Giotto di Bondone can be credited not only with being one of the greatest Italian artists who pushed artistic style from the Byzantine Gothic toward the Renaissance but also probably as the first artist who realistically painted a comet. In his fresco, Adoration of the Magi, Giotto featured the image of Halley’s comet of 1301, which he must have seen with his own eyes, as “The Star of Bethlehem.” To render the comet’s pulsing radiance, Giotto applied gold pigments and painted in vivid orange streaks coming out of the ball of the coma (stream of gas around the front of the comet). Scrovegni Chapel in Padua, where this fresco is located, is decorated by dozens of New Testament scenes that are considered Giotto’s highest artistic achievement. In honor of Adoration of the Magi, a robotic probe from the European Space Agency that was the first to fly close to Halley’s comet in 1986 was named Giotto.
Adoration of the Magi (featuring Halley’s comet of 1301). Giotto di Bondone (1301-04). Scrovegni Chapel, Padua. Photo: Wikimedia Commons Public Domain
Comets did not have a very good reputation in the Middle Ages or the Renaissance. They were at least associated with, if not presumed to be directly responsible for, all kinds of natural disasters and ills—the plague and earthquakes included. This is evident in a 16th-century illustration of a 1570 earthquake in the Italian city of Ferrara, which shows a comet in the sky (which would have been the Great Comet of 1577). This appears to indicate that Ferrara’s destruction and subsequent economic decline were blamed retroactively on the passage of a celestial beast seven years later—or at least the comet is a symbol of the misfortune that befell the city.
Ferrara Destroyed by the Earthquake of 1570. H.J. Helden (ca. 1577). Zurich University Library. Photo: Wikimedia Commons Public Domain
Unlike Halley, the Great Comet of 1577 was a non-periodic comet that passed close to Earth and was visible all over the continent, causing both anxiety among the population and scientific excitement. A Czech woodcut bears the following inscription by Peter Codicillus of Tulechova: “About a terrible and marvelous comet as appeared the Tuesday after St. Martin’s Day (1577-11-12) on heaven.”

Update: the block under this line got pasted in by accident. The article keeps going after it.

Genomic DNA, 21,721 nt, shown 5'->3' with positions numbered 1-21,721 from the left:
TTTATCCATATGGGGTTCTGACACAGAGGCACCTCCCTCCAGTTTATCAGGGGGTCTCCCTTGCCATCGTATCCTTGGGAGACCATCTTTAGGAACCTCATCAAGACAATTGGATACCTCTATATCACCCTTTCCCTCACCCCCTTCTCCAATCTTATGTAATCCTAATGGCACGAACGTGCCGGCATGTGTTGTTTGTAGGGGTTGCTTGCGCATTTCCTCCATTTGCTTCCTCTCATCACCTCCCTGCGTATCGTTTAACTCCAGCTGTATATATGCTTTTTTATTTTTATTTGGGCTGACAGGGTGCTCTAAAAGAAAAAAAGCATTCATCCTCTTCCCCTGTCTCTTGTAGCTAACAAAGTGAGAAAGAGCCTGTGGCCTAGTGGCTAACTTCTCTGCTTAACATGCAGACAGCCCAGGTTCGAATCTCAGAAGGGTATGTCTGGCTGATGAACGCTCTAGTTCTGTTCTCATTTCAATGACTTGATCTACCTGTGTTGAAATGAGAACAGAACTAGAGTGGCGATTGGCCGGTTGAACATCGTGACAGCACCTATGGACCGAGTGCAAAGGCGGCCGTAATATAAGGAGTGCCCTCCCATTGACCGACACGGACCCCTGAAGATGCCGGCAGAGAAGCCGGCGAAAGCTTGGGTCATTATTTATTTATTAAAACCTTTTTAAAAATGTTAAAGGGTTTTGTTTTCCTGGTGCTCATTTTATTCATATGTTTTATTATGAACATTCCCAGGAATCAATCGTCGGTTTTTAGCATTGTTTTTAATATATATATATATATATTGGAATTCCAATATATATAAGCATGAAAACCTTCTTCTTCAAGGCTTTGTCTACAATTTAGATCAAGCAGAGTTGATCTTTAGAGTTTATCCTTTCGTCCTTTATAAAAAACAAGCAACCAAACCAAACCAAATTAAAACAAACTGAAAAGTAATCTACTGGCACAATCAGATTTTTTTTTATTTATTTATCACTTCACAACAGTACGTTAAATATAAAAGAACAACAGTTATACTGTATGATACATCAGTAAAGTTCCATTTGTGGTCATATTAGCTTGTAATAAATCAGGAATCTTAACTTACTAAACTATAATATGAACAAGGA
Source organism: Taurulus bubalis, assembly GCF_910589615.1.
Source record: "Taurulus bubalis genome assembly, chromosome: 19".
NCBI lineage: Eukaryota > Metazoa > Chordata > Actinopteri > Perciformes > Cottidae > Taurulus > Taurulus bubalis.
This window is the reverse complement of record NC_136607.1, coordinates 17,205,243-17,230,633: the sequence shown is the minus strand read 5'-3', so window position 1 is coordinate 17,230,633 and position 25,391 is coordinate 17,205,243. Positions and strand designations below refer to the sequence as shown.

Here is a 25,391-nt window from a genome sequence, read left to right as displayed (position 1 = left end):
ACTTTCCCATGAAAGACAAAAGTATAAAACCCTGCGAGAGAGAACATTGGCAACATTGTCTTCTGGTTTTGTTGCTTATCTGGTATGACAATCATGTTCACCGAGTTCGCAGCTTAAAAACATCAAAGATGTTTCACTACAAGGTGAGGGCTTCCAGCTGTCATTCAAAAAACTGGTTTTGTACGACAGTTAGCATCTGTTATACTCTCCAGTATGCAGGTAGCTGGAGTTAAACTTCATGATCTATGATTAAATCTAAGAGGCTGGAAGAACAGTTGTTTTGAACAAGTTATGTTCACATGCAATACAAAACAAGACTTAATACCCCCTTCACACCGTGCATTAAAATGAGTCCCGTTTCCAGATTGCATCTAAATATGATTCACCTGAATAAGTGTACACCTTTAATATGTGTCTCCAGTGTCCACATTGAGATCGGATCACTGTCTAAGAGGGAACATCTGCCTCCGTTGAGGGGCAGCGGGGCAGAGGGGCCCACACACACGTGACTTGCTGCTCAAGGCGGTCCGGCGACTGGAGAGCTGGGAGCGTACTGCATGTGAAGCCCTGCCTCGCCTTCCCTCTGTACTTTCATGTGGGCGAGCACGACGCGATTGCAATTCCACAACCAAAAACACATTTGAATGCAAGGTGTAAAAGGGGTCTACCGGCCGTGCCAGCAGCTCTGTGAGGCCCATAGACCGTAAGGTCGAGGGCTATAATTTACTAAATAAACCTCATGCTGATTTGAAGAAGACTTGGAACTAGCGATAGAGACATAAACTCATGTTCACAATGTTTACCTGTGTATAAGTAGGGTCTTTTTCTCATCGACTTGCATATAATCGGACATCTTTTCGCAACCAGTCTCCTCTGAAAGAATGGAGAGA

The Great Comet of 1577 Seen at Prague. Jiri Daschitzsky printshop (1577). Zentralbibliotek Zürich. Photo: Wikimedia Commons Public Domain
The 1577 comet was studied by Danish astronomer Tycho Brahe. The age of scientific observation had arrived in Europe and, popular fear of comets notwithstanding, the astronomers were on their way to examine the sky phenomena with a discerning eye and newly designed instruments. Interestingly, an eminent Arabic astronomer named Taqi al-Din also studied the same comet in detail. Unfortunately, Sultan Murad III considered the comet to be a bad omen and the cause of a plague outbreak. As a result, Taqi al-Din’s famous laboratory was closed, and his achievements in astronomical research did not become as well known as Brahe’s scientific contribution, despite the fact that al-Din’s instruments are believed to have been more precise. Brahe is credited with discovering that a comet’s head always faces away from the sun.
The Astronomical Observations: the Comet. Donato Creti (1711). Pinacoteca Vaticana. Photo: Wikimedia Commons Public Domain
At the dawn of the 18th century, later dubbed the Age of Enlightenment, Italian Count Marsili was trying to get papal funds to build an observatory in Bologna. He first had an observatory built on his ancestral grounds. However, his family strongly opposed such newfangled ideas, including his plan to donate the palazzo to the city of Bologna, so he turned toward the city senate and the Vatican. The count then commissioned Donato Creti, a young Rococo painter in Bologna, to paint eight nocturnal landscapes to which a miniaturist added images of the five known planets, the sun, the moon, and a comet—presenting them the way they would have been seen through a telescope. For instance, the painting of Jupiter shows six bands on the planet’s surface. Creation of these planetary “portraits” was supervised by mathematician Eustachio Manfredi, who was, as we would say today, a “scientific advisor” to the project. About a decade earlier, in 1702, Manfredi would have seen two comets crossing the sky, and the comet painting is likely based on his sketches of these celestial events. Count Marsili then sent the eight finished paintings—the equivalent of a PowerPoint presentation today—to the Vatican, and his marketing ploy worked. Funds were granted, a Science Institute was established in 1714, and in 1725, Bologna gained an observatory. It is not certain how the family felt about losing out to planets and a comet.
Donati’s Comet, Oxford, 7:30 pm 5 October 1858. William Turner of Oxford (1858-59). Yale Center for British Art, Paul Mellon Collection. Photo: Wikimedia Commons Public Domain